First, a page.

And above all take re-stilly's advice and think carefully about what you want to do. You'll need to stay in your first job for 2 - 3 years because employers like to see stability in CV's. And when you change jobs, you'll most likely get involved in something similar. So pick something you think you'll like - there's nothing worse than dragging yourself out of bed every morning to go into a job you hate.

    Good luck,

  8. However, you will find that all that will mean the square root of **** all in civvy street. You could pay £85(?) for that C & G leadership certificate, Load of mince but it is something else to add to the mix.
  9. Tanks so much for the advice, this transition is the hardest part ,I feel so institutionalised. I have come accross something on the web called Charted Management Institute, they claim to transfer all my militery course's and skills into civillian management quals, apparently they will also give me letters at the end of my name (ACMI), all this for joining there membership at around £100 plus other benefits. Has anyone heard anything about this membership and is it worth it.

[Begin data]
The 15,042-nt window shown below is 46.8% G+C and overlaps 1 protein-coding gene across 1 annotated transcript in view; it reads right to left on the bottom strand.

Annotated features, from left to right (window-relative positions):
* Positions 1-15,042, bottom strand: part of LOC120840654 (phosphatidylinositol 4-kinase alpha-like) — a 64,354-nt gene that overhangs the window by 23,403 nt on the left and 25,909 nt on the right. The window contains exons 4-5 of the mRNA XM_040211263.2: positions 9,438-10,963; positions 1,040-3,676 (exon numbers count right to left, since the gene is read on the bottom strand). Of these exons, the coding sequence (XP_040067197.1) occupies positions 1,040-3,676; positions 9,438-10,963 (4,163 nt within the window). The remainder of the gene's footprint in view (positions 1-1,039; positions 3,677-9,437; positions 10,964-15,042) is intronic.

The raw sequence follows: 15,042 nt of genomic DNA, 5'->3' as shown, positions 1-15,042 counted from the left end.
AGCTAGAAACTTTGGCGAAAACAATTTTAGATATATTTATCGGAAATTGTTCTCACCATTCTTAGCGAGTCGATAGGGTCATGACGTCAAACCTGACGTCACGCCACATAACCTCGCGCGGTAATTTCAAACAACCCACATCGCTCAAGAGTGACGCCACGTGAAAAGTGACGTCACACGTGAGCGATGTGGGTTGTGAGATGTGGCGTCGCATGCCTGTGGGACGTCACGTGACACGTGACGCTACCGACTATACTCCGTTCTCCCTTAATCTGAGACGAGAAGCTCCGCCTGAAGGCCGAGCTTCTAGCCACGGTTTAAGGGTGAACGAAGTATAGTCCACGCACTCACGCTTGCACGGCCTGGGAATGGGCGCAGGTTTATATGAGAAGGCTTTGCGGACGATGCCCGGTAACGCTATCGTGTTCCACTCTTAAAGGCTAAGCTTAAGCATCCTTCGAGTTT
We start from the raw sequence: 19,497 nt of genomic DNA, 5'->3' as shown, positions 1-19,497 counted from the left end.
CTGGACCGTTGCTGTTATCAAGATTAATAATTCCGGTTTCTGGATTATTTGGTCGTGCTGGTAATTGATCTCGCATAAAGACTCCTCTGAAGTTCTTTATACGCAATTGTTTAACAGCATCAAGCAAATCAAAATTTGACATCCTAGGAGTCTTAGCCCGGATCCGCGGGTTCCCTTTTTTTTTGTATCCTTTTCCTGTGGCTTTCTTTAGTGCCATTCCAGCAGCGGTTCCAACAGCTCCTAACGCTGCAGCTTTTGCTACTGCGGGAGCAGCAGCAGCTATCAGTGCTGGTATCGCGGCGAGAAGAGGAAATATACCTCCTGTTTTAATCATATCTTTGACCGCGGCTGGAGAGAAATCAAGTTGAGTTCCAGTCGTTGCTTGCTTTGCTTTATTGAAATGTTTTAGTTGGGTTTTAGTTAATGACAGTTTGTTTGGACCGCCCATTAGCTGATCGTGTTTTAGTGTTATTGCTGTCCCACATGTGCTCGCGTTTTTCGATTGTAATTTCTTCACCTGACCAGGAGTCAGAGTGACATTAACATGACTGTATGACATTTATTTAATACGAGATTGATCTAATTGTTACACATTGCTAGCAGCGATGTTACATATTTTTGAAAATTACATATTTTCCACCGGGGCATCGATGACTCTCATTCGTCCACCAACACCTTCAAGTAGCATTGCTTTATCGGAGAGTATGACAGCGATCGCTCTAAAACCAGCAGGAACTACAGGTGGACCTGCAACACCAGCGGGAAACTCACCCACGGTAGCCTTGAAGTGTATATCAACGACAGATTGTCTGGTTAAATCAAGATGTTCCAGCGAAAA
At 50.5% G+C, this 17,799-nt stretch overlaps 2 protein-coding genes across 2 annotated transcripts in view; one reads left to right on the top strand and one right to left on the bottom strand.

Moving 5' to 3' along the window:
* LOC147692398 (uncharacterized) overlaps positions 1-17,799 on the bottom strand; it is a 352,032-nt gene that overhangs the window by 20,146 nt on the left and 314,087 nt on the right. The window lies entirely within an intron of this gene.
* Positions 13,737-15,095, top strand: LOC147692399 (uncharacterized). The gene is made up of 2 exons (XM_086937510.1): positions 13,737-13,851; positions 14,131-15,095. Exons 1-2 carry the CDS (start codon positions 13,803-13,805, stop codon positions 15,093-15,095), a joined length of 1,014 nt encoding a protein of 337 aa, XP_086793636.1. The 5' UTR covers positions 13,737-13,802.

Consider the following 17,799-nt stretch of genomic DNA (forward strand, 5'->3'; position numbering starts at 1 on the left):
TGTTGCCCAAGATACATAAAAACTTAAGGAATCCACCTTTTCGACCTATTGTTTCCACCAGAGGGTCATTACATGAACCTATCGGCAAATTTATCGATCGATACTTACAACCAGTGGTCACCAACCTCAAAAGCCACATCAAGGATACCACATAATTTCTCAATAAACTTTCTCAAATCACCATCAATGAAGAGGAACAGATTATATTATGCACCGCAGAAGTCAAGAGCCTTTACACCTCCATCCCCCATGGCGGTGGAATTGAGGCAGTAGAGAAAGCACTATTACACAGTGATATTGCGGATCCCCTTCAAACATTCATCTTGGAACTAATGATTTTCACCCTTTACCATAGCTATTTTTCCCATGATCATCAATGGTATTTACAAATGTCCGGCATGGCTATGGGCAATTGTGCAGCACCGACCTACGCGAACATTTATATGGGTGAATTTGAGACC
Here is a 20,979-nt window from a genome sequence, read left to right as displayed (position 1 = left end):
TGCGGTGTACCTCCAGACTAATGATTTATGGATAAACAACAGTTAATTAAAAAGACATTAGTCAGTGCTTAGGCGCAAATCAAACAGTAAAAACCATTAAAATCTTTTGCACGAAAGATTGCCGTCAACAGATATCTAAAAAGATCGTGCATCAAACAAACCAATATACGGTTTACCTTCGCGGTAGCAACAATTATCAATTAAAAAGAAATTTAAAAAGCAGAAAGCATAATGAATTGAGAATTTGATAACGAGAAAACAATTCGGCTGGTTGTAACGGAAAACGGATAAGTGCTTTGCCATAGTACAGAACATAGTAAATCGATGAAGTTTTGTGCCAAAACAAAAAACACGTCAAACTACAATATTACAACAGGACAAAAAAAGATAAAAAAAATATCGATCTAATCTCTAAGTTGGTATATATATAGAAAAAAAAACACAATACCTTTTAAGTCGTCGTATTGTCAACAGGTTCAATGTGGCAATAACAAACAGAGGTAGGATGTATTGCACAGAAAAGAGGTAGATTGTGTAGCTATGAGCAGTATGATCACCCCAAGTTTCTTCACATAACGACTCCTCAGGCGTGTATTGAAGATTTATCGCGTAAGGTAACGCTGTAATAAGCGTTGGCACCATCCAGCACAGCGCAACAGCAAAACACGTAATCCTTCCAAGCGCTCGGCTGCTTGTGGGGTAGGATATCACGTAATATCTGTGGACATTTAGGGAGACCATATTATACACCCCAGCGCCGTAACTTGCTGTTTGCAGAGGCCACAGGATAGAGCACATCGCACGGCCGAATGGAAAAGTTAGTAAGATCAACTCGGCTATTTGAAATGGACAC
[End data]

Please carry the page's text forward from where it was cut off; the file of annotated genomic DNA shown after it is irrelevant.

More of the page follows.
Again cheers everyone.
  10. Wordsmith

    Wordsmith LE Book Reviewer

    You bastard. I looked up the website and look who was on the front of the magazine. What a fcuking awful sight...


    Anyhow, there are a whole series of such institutes. I used to belong to the Institute of Materials.

    Welcome | IOM3: The Global Network for Materials, Minerals & Mining Professionals

    With any of these institutes, you join at the level appropriate to your current qualifications and are then mentored to achieve higher qualifications. The qualifications you study for are better than the bottom of the ladder qualification. To get to the senior qualifications might take 10 years of study and a demonstrable track record. But its a good thing to have on your CV.

    (Larger companies will often pay for membership of professional institutions).

    I'd see where ACMI comes in their hierarchy of qualifications - if it's bottom level, it's not worth a lot. I'd also check whether you can legally put ACMI on business cards, etc.

  11. scaryspice

    scaryspice LE Moderator

    How long ago was this? I know people with the NEBOSH Diploma who can't get jobs in the business these days so don't rely on it with just the NEBOSH Certificate (which is the course you are referring to). H&S is no longer an easy option for ex-military IMHO.